Possible Cefcapene Pivoxil- or Clarithromycin-Induced Severe Hyperglycemia in a Patient With Type 2 Diabetes: A Case Report

Yoji Miyoshi


There are various reasons for the deterioration of glycemic control observed in patients with diabetes, one of which is drug-induced hyperglycemia. Antibiotics, especially the fluoroquinolones, have been reported to be associated with glucose disturbances. However, induction of hyperglycemia by cephem or macrolide antibiotics has rarely, if ever, been reported. Here, we report the case of possible antibiotics-induced severe hyperglycemia in a patient with type 2 diabetes. A 67-year-old Japanese diabetic man, who was not using oral hypoglycemic agents or insulin but whose condition was controlled with diet and exercise, presented at an otolaryngology clinic with nasal discharge and rhinorrhea. His glycosylated hemoglobin (HbA1c) level had been stable at 6.6-7.2% for several years. He was diagnosed with acute sinusitis and given an oral cephem antibiotic, cefcapene pivoxil, for 1 week. His otolaryngeal symptoms were slight and disappeared soon. Thereafter, therapy was switched to a macrolide antibiotic, clarithromycin, for 3 weeks. Twenty-five days after the initiation of antibiotic therapy, severe hyperglycemia was pointed out; his random serum glucose and HbA1c levels were 29.4 mmol/L and 10.6%, respectively. The patient required insulin and oral hypoglycemic agent therapy. The Naranjo probability scale suggests that the relationship between the administration of cefcapene pivoxil or clarithromycin and the patients severe hyperglycemia might be possible. To the best of our knowledge, there has been no previous report of a deterioration in glycemic control in a patient with diabetes administered a cephem (cefcapene pivoxil) or macrolide (clarithromycin) antibiotic. Considering the global prescription of cephem and macrolide antibiotics, awareness of the fact that some patients are at high risk for impaired glucose tolerance is important when prescribing antibiotics. Further studies are warranted to determine the incidence rate of hyperglycemia among patients with diabetes who are administered cephem and macrolide antibiotics.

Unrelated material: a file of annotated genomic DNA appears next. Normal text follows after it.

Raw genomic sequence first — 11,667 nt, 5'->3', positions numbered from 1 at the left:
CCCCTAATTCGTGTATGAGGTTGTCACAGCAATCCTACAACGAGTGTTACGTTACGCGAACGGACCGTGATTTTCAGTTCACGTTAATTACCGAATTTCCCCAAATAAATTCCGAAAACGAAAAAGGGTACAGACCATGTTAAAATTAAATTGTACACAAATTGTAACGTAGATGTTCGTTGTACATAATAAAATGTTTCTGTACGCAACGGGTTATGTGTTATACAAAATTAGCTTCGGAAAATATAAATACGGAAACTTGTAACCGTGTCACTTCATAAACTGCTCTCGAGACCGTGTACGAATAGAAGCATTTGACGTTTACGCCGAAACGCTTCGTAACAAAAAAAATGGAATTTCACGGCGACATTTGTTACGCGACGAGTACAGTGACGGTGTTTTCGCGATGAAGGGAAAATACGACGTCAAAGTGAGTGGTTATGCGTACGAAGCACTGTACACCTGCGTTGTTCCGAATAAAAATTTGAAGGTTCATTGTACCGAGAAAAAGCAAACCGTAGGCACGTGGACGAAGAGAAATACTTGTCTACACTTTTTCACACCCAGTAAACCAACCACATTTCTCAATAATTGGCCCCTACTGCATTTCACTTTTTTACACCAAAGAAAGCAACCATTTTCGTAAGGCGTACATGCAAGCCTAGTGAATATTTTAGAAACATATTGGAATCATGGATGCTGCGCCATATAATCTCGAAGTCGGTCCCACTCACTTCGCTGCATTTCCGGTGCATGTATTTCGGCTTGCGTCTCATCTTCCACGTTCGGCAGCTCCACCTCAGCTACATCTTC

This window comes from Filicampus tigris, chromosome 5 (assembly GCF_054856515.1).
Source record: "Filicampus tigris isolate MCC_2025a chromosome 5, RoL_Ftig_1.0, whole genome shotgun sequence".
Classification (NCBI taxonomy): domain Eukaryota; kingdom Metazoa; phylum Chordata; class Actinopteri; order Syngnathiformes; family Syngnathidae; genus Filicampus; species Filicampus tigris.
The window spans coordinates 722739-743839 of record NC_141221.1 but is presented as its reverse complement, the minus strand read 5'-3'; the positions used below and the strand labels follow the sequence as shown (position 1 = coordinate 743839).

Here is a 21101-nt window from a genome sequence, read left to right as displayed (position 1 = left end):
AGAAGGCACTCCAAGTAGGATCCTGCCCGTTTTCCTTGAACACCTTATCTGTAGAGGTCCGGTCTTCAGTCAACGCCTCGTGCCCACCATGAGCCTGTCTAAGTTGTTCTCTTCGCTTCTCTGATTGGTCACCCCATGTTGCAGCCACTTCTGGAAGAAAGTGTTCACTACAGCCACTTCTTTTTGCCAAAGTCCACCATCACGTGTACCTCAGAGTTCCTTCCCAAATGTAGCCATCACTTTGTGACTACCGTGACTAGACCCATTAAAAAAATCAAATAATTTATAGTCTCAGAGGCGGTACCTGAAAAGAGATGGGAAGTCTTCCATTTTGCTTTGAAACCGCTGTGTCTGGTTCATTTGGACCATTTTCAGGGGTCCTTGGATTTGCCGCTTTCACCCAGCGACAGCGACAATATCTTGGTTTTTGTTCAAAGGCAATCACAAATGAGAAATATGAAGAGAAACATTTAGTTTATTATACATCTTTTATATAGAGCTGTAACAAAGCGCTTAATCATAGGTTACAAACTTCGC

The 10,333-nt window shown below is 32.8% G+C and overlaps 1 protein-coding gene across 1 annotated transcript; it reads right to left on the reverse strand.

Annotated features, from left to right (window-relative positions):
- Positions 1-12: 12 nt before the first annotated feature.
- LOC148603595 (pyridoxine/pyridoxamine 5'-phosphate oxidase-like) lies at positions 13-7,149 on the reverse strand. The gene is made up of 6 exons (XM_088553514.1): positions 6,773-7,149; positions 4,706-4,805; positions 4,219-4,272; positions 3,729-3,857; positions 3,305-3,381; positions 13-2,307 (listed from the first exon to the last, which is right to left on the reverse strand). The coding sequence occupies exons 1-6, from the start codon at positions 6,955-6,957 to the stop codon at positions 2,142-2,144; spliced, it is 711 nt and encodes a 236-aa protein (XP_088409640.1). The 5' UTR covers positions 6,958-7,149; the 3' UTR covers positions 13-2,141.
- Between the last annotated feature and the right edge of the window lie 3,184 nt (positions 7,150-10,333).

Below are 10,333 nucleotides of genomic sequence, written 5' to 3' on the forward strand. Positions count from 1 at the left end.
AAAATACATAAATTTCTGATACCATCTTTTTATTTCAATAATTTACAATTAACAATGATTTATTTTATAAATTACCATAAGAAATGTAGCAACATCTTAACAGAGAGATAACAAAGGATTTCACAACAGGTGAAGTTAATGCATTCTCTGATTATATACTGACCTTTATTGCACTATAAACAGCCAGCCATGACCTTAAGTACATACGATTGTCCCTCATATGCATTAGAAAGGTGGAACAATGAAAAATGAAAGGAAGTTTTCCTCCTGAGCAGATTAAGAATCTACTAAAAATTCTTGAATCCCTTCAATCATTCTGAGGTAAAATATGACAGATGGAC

J Med Cases. 2013;4(6):416-419
doi: https://doi.org/10.4021/jmc1274w


Cefcapene pivoxil; Clarithromycin; Drug-induced hyperglycemia; Type 2 diabetes

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